The UNSC Resolution 2358 (2017) deliberated and endorsed the priorities spelled out in the agreements between FGS and I-Partners in order to oblige the support and compliance of all member states of the UN. The Resolution explicitly underscored that the UN Assistance Mission for Somalia (UNSOM) will play a central role in the implementation of shared priorities by providing strategic policy advice.
Nevertheless, President Farmajo defied the UNSC resolution and undertook a sustained political strategy to dismantle whatever progress made during the previous administrations of Presidents Sheikh Sharif Sheikh Ahmed and Hassan Sheikh Mohamud. He waged brutal campaign to dominate the federal member states (FMS), the security forces, and the justice system. As a result, the mood of the country turned to 1991 discourse and desolation.
The Somali people could not fathom the failure of the UNSC and the I-Partners of not being able to stop President Farmajo’s blatant systematic anti-democratic corrosive actions and his disregard of UNSC resolutions for almost four years. Members of the UNSC had enough public and confidential information from different sources, including the three month reports of the UNSG, highlighting the worsening political, security, and humanitarian situation in Somalia.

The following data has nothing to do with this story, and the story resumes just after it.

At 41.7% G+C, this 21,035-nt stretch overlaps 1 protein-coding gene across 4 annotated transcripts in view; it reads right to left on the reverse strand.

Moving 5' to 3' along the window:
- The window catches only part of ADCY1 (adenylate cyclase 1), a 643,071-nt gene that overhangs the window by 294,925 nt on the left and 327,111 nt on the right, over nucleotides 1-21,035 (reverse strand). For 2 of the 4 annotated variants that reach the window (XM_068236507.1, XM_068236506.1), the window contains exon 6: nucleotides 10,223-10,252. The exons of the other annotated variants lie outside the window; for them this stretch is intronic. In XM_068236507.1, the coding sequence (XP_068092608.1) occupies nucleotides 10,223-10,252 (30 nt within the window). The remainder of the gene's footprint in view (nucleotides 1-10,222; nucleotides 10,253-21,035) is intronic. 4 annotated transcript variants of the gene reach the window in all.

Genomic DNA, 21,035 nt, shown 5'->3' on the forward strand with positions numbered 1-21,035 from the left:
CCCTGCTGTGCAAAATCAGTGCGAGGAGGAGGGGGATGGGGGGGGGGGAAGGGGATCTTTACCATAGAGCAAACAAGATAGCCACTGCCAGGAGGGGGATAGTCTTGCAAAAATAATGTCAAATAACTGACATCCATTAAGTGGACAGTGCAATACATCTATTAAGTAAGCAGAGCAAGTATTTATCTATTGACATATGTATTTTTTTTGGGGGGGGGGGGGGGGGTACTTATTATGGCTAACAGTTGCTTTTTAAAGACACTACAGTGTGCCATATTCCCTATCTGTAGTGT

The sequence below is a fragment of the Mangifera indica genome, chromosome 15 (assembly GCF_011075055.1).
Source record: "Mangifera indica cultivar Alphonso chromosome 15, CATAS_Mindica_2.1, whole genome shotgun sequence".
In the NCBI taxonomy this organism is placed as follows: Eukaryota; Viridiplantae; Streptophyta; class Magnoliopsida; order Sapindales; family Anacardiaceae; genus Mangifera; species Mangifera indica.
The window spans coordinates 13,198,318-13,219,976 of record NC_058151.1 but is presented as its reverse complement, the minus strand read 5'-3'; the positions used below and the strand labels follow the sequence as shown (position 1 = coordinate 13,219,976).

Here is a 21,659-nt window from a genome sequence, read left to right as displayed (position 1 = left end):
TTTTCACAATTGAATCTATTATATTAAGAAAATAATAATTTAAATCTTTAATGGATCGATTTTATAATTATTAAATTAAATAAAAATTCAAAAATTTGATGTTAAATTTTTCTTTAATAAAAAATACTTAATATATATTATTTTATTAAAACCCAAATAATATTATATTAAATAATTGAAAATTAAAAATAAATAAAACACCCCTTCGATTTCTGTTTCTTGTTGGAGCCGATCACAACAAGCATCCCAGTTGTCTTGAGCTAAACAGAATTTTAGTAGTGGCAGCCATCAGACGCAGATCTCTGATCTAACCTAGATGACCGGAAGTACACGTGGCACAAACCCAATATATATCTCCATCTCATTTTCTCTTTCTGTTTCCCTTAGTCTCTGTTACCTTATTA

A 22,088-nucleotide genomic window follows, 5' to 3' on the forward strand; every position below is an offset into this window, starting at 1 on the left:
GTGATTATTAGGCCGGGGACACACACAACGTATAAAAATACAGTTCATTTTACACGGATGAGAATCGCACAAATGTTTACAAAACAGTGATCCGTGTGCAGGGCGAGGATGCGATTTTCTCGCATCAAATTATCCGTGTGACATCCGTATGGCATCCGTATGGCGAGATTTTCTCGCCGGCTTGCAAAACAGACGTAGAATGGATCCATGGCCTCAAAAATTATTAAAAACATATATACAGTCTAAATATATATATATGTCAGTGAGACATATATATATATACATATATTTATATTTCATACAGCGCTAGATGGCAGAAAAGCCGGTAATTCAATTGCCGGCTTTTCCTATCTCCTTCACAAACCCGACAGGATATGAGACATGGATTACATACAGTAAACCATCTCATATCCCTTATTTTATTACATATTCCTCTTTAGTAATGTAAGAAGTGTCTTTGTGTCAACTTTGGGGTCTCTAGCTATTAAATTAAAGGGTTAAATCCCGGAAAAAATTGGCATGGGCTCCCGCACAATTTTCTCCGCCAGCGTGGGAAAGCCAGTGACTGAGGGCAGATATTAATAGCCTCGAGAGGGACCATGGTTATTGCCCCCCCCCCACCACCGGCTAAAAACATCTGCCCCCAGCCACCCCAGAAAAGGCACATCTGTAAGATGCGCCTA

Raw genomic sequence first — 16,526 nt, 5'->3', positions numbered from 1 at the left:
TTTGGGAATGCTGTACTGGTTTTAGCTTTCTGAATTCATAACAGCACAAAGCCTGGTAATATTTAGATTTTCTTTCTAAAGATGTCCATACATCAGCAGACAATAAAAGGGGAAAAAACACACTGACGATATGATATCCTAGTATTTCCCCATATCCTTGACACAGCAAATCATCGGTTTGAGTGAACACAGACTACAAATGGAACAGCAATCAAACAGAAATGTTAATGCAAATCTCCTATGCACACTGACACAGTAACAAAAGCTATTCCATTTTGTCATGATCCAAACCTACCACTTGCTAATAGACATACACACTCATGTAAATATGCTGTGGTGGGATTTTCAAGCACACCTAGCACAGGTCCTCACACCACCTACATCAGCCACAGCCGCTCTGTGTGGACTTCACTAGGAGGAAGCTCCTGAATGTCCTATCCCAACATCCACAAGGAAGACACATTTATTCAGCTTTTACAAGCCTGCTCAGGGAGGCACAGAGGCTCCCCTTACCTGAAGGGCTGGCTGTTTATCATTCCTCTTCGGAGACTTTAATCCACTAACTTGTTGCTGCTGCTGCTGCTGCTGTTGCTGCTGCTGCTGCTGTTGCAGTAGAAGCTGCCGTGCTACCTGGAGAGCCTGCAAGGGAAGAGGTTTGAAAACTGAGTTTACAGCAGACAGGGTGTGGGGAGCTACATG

The conflicting and harmful policies pursued by the diplomats of key I-Partners also undermined the strengthening of democratic system of governance and accountability. The ousting of former speaker Mohamed Sheikh Jawari, who remains silent and reclusive until now, and the appointment of close associates to the leadership of the security forces, marked the end of the accountability of the whole FGS. I-Partners witnessed the escalation of the authoritarian behavior of President Farmajo and didn’t mind it.
The UNSC Resolution 2520 (2020) issued on May 29, 2020 confirms the lack of implementation of the resolution 2538 (2017). It’s an exhibit for failure. It shifts attention to post 2021 election. Somalia suffered four years of division, conflicts, and setbacks.
The call of the Resolution 2520 urging the cooperation between the FGS and FMS for addressing security and election issues neglected since 2017 has yet to be genuinely responded to. On the other hand, the fixation of the I-Partners on “one person one vote election in 2020/2021,” with no time for credible preparation is misguided. It can be interpreted as deliberate intention to mess up the political system of Somalia forever. No reasonable person familiar with the situation of Somalia can advocate “one person one vote election” which should take place in less than 5 months.